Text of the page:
Years later, at seventy-seven, the author's mother finds herself aging and alone. Some combination of optimism, moral commitment, kindness and decency inspire Hafner to set out to reinvent their relationship by helping her move to San Fransisco to live with Hafner and her teen daughter, Zoe. But as she describes it, "their year in Tuscany" did not turn out as she had fantasized, when childhood memories and resentments, that she thought were old history, quickly resurface with a vengeance.

I found the book hard to put down , mainly because Katie Hafner's writing style is so enjoyable to read . At times her story is tragic and heart-breaking, yet she manages to convey a great deal of humor and objectivity in observations of herself, raising a teen, her relationships and her diligent pursuit to establish a maternal connection for her mother herself and Zoe. I sometimes found myself crying and laughing all within one chapter. Definitely include this book in your beach bag; it is truly moving and inspiring.
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32 of 35 people found the following review helpful By Angela M. Hey VINE VOICE on May 31, 2013
Format: Hardcover Vine Customer Review of Free Product ( What's this? )
In the opening pages Katie mentions a Steinway piano. I thoroughly enjoyed her book about Glenn Gould's piano - A Romance on Three Legs: Glenn Gould's Obsessive Quest for the Perfect Piano. Steinways figure in this masterfully crafted book too, which explains Katie's relationship with pianos, as well as people.

Anyone writing a biography or autobiography can learn much from Katie's brilliant writing style, which chronicles her relationships as both mother and daughter. I found a much more vulnerable Katie in this book than that suggested by her earlier techno-focused writings - Where Wizards Stay Up Late: The Origins Of The Internet and Cyberpunk. She notes that her mother, whose name is changed in the book, was less than thrilled to be featured in her daughter's memoir. Given the struggles between Katie, mother, daughter and lovers, I'm in awe of how she became a successful writer. A child of an alcoholic mother, broken families and multiple schools, Katie reveals her innermost feelings with a colorful vocabulary that makes this a book you can't put down.

If you've ever had to move your mother out of her home, or had your elderly mother reside in your home, then some of the tense scenes will be familiar. A fashionably, possessive single parent of a single child, Katie leads you through therapy sessions, teenage tantrums and traumatic dramas.
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22 of 23 people found the following review helpful By Dylan Kaye on July 2, 2013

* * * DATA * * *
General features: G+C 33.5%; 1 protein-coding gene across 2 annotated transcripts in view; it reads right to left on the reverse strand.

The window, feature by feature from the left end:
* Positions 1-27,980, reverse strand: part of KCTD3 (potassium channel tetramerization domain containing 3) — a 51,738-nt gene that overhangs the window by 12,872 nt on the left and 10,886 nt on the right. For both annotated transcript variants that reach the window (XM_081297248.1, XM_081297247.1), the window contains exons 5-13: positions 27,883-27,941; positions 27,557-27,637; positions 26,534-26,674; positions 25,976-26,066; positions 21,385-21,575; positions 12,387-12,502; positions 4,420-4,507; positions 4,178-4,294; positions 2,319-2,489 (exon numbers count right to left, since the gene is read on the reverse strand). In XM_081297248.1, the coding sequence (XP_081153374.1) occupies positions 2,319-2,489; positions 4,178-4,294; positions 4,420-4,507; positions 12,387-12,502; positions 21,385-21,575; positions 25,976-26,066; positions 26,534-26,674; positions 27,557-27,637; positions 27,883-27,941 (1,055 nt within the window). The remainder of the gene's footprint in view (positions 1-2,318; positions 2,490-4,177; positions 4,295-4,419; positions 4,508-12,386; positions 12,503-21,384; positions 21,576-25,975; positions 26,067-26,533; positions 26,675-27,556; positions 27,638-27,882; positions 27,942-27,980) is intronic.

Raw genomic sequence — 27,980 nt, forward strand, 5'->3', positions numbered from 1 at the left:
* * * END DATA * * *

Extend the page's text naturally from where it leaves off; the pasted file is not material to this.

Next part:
Format: Hardcover
Although I am not the target audience for Mother Daughter Me, I found myself swept up by the authors heart-wrenching and painfully real story. Hafner's writing is very entertaining and she should be applauded for her honesty.

While I am not a daughter, I am a son of a mother and a grandson of a grandmother. Until reading Hafner's memoir I had never given much thought to my mother's life before my birth and her relationship with her own mother. I was intrigued by Hafner's detailed depiction of how difficult it can be to navigate inter-generational living. It made me appreciate my connection to my own mother and the sacrifices and choices she has made in terms of her children as well as her parents.

All three women in the novel are on display for the reader - there are no 'good' or 'bad' characters; they are just real people with real flaws. As a reader, I found myself growing to respect and understand the women even though I didn't always agree with the actions they took.

This is a memoir that almost anyone can relate to because it deals with some of the hard truths of family and relationships that we all face. Loved it!
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13 of 15 people found the following review helpful By Pamela V VINE VOICE on August 28, 2013
Format: Hardcover Vine Customer Review of Free Product ( What's this? )
Mother Daughter Me is memoir of three generations that undergo living together in San Francisco, in a rental house in Pacific Heights. The book is written by author Katie Hafner, has rave reviews from everyone, and even made Oprah's book list. I love memoirs, and grabbed this one, expecting something special, but I'm disappointed.

Maybe it's because I've read many memoirs from troubled children left abandoned, abused and neglected, and feel that Hafner really didn't have it bad enough to write about it. Try reading Cruel Harvest, You Ain't Got No Easter Clothes , or Etched in Sand: a True Story of Five Siblings Who Survived an Unspeakable Childhood on Long Island, and tell me Katie Hatfer had it so bad.

Perhaps, like a few other brave reviewers, I see this book as a personal attack on the authors mother, Helen. I also agree that the author droned on about trivial things like shopping, finding a parking space, and so on. Anyone living with three generations under one roof is bound to have arguments. Roommates of any relation squabble over food in the fridge, bills that are split, and areas of a home that have to be shared. These arguments are not uncommon or interesting. Even Hafner herself admits she took charge over the kitchen and wouldn't allow her mothers inferior utensils and cookware to be used or stored there.

While it is obvious that Helen had a drinking problem and was far from a good mother, it's also time to move on or cut ties all together. Few people have the opportunity to turn the table on their elderly parent and repay the favor of living in a miserable home.